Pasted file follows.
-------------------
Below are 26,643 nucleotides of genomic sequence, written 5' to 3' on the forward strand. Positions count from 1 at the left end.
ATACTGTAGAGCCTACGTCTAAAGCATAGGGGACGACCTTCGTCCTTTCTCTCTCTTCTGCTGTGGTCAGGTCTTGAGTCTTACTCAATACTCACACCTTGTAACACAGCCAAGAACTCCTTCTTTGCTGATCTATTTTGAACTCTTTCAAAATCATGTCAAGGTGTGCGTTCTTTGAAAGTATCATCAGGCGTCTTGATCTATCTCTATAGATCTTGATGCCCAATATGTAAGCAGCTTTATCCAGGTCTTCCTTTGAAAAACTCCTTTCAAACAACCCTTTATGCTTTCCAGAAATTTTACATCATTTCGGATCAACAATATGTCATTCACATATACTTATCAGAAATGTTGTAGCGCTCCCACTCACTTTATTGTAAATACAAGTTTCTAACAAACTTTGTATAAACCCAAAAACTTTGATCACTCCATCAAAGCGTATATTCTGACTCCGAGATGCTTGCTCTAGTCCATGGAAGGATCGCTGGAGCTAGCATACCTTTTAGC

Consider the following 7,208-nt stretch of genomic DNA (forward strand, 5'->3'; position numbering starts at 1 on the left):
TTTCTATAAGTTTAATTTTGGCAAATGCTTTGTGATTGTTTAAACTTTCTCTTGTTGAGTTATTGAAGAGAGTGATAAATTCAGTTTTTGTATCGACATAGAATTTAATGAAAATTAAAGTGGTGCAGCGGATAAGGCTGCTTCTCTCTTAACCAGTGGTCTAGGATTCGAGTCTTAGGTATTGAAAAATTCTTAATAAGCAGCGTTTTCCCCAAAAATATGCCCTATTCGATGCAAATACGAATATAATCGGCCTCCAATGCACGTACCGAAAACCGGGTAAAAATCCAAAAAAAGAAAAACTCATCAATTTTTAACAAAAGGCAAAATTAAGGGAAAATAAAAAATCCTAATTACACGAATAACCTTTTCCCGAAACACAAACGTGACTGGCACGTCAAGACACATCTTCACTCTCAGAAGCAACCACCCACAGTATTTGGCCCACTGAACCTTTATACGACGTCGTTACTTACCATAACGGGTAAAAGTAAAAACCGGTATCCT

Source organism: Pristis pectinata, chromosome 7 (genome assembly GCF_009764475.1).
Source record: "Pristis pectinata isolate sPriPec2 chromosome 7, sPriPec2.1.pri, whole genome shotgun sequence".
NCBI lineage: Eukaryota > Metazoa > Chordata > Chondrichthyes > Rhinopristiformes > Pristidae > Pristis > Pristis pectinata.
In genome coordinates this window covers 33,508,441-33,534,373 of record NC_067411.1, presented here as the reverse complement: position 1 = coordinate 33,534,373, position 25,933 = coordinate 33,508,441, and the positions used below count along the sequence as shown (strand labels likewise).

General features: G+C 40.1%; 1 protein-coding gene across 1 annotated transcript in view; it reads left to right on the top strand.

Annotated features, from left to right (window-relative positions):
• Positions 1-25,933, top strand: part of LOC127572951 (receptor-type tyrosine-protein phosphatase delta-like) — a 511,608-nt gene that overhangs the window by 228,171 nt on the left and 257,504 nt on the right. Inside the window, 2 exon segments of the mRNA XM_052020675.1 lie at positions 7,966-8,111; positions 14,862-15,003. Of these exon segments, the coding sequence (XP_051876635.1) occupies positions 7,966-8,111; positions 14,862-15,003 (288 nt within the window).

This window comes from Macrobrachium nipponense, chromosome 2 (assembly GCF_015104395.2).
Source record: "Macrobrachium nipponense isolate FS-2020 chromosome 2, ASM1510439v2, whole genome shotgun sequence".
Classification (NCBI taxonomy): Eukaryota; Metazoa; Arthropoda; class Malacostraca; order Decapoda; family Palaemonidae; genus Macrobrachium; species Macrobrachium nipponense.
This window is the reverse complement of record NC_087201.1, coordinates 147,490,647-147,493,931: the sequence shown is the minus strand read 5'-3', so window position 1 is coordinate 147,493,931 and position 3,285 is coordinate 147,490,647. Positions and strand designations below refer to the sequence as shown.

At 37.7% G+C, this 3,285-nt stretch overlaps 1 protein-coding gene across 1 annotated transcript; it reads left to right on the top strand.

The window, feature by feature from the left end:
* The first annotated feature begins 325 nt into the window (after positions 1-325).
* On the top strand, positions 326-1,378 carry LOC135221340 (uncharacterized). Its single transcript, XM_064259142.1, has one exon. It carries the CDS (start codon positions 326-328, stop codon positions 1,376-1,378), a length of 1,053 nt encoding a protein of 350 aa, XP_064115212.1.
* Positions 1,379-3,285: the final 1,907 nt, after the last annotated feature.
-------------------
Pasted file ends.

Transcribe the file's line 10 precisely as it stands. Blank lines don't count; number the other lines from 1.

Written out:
Annotated features, from left to right (window-relative positions):